Two and a half years ago, I said goodbye to my family and friends and went to study at the university of Heidelberg
in Germany for 8 months, as part of the ERASMUS exchange program. Why Heidelberg you ask? Well, first of all I wanted to go to a university where they teach in their native language instead of english, since I feel too much is lost when professors don't speak their native language. So that limited the choices to Italy, Spain, Germany and France. It seemed unlikely that I would be able to pick up Spanish or Italian fast enough to be able to follow the courses, and on top of that it seemed like everybody wanted to go to Spain, and for some reason when everybody wants to go somewhere I feel the silly need to do something else.
The old town, looks like a fairy-tale city
(For the same reason I went to the university of Leuven, when my entire high school class went to the much closer university of Ghent)
So that left me with France and Germany. I only spoke very little German compared to pretty decent French, so I thought I would be able make more progress when living in Germany. Also, I know France already pretty well, since I live on the French border and my parents always went travelling there, so that didn't seem very exciting. Germany it was then! But where in Germany? I wanted to go to both a decent university and live in a nice city, preferably not a huge one like Hamburg or Berlin. In the end I had settled on my top 3 universities: 1. Heidelberg; 2. Tübingen; and 3. Potsdam.
Since there was only 1 spot available for Heidelberg (from now on abbreviated as HD, like on the car license plates) I wrote a very long motivation letter in the hope of convincing the university to send me instead of someone else.
In the end that proved not really necessary, since only 10% of students signed up for the erasmus program (and I was taking International Relations! How can 90% of International Relations students not want to go abroad?? I just don't get it, anyway, more choice for me, so yay) And in the end there were only 2 students who wanted to go to HD, and after a call between Leuven and Heidelberg, they agreed to send us both over there anyway. That other students is still one of my best friends, so it all worked out in the end.
Since Heidelberg isn't exactly the end of the world, I travelled by train, first the Thalys to Cologne
, then the IC from Cologne to Heidelberg. At least that was the plan. Of course nothing ever goes as planned and my Thalys broke down in the middle of a field between Aachen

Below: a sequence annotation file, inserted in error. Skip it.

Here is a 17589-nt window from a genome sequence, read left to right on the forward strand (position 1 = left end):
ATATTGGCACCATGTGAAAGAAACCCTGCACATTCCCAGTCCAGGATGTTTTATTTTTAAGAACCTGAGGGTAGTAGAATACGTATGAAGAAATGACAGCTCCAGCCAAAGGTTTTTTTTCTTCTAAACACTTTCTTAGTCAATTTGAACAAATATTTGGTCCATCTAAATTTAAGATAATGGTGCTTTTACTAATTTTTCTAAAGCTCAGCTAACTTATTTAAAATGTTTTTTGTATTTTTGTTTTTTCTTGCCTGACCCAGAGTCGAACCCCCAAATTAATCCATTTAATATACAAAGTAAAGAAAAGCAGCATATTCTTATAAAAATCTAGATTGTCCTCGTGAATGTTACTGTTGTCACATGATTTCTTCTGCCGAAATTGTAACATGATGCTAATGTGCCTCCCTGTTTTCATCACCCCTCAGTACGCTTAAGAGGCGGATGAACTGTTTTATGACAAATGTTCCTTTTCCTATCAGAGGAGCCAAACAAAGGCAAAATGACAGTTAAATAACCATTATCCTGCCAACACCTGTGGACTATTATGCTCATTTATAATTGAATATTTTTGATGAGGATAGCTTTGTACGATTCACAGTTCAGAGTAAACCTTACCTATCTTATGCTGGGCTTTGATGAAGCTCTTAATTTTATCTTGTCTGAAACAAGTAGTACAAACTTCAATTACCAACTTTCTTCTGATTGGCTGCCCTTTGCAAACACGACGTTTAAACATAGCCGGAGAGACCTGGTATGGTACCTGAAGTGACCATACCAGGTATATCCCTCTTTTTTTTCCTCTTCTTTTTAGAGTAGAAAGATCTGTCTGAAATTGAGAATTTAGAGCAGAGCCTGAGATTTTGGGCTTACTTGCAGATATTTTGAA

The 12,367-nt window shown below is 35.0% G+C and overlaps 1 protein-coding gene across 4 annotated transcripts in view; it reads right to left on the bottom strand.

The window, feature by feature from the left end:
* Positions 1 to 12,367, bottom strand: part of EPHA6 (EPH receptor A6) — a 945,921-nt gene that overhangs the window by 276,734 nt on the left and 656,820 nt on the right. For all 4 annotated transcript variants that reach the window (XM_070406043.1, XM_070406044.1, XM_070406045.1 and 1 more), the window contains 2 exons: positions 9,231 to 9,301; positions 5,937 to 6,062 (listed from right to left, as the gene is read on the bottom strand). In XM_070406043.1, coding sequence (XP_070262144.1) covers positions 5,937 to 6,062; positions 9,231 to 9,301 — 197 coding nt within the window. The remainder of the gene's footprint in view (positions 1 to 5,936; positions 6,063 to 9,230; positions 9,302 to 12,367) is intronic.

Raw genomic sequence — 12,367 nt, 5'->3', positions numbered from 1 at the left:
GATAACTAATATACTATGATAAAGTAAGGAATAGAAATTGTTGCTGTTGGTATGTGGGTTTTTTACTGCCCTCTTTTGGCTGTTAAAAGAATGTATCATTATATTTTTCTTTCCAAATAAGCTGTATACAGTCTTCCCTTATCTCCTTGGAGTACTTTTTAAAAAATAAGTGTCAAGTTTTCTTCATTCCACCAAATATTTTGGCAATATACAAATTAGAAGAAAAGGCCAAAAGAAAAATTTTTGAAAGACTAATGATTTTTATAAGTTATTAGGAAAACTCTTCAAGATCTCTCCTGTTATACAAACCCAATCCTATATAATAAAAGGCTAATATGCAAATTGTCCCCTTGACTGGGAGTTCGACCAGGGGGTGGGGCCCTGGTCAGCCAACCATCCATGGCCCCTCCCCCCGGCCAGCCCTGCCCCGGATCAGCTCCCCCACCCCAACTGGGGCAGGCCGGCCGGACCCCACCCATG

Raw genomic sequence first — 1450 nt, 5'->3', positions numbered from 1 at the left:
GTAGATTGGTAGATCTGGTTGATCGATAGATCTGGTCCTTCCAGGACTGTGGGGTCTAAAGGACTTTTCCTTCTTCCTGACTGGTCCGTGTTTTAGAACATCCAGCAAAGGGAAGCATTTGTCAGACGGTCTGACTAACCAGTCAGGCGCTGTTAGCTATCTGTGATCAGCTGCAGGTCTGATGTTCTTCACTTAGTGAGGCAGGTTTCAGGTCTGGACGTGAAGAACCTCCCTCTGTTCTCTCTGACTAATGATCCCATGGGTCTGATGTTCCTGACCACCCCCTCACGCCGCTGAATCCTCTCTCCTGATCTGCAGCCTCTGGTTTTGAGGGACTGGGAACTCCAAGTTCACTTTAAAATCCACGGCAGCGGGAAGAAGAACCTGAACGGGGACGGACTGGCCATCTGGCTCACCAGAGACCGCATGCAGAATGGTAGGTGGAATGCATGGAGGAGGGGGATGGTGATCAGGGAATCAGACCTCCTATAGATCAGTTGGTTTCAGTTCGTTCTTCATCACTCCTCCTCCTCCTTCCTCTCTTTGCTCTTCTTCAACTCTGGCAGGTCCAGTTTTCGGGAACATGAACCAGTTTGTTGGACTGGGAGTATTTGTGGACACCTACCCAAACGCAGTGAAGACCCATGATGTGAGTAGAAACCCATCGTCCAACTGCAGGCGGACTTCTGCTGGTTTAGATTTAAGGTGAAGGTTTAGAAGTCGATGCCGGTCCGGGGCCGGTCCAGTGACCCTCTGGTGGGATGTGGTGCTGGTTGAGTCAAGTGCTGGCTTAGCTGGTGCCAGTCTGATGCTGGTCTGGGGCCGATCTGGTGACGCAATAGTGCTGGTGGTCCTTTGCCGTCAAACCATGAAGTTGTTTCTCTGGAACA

Back to reality, this is when it really hit me that I was going to have to take political science classes in German!
We were just sitting there waiting for the train to start again, but it didn't happen, after waiting for about 30 minutes I was starting to get pretty worried, because if I missed my connection in Cologne, I would arrive too late in Heidelberg, after the closing hours of the university, and then they wouldn't be able to give me the key of my room and I wouldn't have a place to stay since I knew absolutely nobody in all of Germany. After another half hour we were asked to leave the train, in the middle of the fields. Then they had apparantly asked another thalys train comming from Cologne to stop as well, and those people were asked to leave the train too. Then for some reason we were allowed to board the working train, and those other people had to stay there in the middle of nowhere, anyway that worked for me.
But I quickly realized that erasmus really is mostly about partying with people from all over Europe!
This whole thing made me miss my IC connection though, so I took the (much faster) ICE connection to Mannheim
, even though I didn't have a ticket for it, and I wasn't planning on buying one since it wasn't my fault that the Thalys broke down. This caused some problems when the conductor came to check my ticket, but I played the "I'm a stupid foreigner, I know nothing about train tickets, I love your country!"-card and that seemed to do the trick. This technique has proven very useful in during my entire stay in germany, especially in dealing with Heidelberg polizei :) In Mannheim I took a local train to Heidelberg. HD and Mannheim are really rediculously close together, maybe 10 minutes, and yet have a completely different feel to them.
After all, isn't partying also a part of "International relations?" :-D
Upon arriving in Heidelberg I was a little disappointed, it didn't look like the pictures I had found online at all, but I was too much in a hurry to really care as I only had 30 minutes before the university closed down. And then... the magic happened, first of all I was progressing pretty fast so I was sure that I was going to make it in time, and it also became clear that only the area around the train station is ugly and with every step that I took I saw more and more of a truly beautiful town, in the valley along the Neckar river and surrounded by forests and hills. It truly is one of the most charming cities I have ever seen and I immediately knew I had made the right choice comming here.
I started my life in HD with one month of intensive german classes, which was more than necessary. After an initial test I was placed in a "Mittelstuffe" class (the medium level of german proficiency) which was a class with about 15 people, which was great because in such a small group it is easy to get to know new people. You get to know some of the people of your class, and then later their friends and then even more people on parties etc and you're quickly settling in because getting to know the first couple of people in a new environment is usually the hardest, after that it kind of goes automatically. So before I knew it I was settled in and enjoying the best 8 months of my life (well, so far, at least)
(To be continued...)